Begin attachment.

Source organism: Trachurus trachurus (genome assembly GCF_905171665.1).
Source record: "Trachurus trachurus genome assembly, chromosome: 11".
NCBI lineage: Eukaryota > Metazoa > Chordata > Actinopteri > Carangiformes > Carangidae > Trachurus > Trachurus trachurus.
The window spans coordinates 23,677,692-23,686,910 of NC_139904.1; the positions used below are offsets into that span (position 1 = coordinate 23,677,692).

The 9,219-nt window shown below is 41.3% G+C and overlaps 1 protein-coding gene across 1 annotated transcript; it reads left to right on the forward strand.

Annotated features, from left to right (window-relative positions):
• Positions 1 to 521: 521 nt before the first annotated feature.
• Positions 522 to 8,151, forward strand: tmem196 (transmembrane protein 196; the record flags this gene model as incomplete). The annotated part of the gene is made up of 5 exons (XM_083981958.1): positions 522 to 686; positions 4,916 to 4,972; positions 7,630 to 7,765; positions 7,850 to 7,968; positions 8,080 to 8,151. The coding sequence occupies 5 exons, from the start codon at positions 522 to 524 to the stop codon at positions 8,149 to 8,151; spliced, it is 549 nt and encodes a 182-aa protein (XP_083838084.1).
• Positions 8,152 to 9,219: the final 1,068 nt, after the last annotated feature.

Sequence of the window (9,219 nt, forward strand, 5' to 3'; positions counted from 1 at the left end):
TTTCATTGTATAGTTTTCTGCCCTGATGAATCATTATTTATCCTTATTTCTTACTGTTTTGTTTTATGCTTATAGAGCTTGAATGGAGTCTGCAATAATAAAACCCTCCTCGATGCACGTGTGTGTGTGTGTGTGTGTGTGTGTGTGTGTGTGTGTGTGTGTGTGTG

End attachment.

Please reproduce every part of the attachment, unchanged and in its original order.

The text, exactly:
Source organism: Trachurus trachurus (genome assembly GCF_905171665.1).
Source record: "Trachurus trachurus genome assembly, chromosome: 11".
NCBI lineage: Eukaryota > Metazoa > Chordata > Actinopteri > Carangiformes > Carangidae > Trachurus > Trachurus trachurus.
The window spans coordinates 23,677,692-23,686,910 of NC_139904.1; the positions used below are offsets into that span (position 1 = coordinate 23,677,692).

The 9,219-nt window shown below is 41.3% G+C and overlaps 1 protein-coding gene across 1 annotated transcript; it reads left to right on the forward strand.

Annotated features, from left to right (window-relative positions):
• Positions 1 to 521: 521 nt before the first annotated feature.
• Positions 522 to 8,151, forward strand: tmem196 (transmembrane protein 196; the record flags this gene model as incomplete). The annotated part of the gene is made up of 5 exons (XM_083981958.1): positions 522 to 686; positions 4,916 to 4,972; positions 7,630 to 7,765; positions 7,850 to 7,968; positions 8,080 to 8,151. The coding sequence occupies 5 exons, from the start codon at positions 522 to 524 to the stop codon at positions 8,149 to 8,151; spliced, it is 549 nt and encodes a 182-aa protein (XP_083838084.1).
• Positions 8,152 to 9,219: the final 1,068 nt, after the last annotated feature.

Sequence of the window (9,219 nt, forward strand, 5' to 3'; positions counted from 1 at the left end):
TTTCATTGTATAGTTTTCTGCCCTGATGAATCATTATTTATCCTTATTTCTTACTGTTTTGTTTTATGCTTATAGAGCTTGAATGGAGTCTGCAATAATAAAACCCTCCTCGATGCACGTGTGTGTGTGTGTGTGTGTGTGTGTGTGTGTGTGTGTGTGTGTGTGTG